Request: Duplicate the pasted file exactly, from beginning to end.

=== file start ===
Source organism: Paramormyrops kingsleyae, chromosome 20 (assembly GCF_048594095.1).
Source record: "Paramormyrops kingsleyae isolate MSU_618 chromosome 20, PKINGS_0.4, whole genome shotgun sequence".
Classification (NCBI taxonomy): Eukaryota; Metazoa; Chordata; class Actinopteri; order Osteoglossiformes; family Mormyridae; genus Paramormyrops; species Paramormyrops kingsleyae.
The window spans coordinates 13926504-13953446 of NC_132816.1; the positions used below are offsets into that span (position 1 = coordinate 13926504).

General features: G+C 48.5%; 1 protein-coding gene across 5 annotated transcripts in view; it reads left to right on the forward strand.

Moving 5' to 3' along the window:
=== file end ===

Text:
Source organism: Paramormyrops kingsleyae, chromosome 20 (assembly GCF_048594095.1).
Source record: "Paramormyrops kingsleyae isolate MSU_618 chromosome 20, PKINGS_0.4, whole genome shotgun sequence".
Classification (NCBI taxonomy): Eukaryota; Metazoa; Chordata; class Actinopteri; order Osteoglossiformes; family Mormyridae; genus Paramormyrops; species Paramormyrops kingsleyae.
The window spans coordinates 13926504-13953446 of NC_132816.1; the positions used below are offsets into that span (position 1 = coordinate 13926504).

General features: G+C 48.5%; 1 protein-coding gene across 5 annotated transcripts in view; it reads left to right on the forward strand.

Moving 5' to 3' along the window: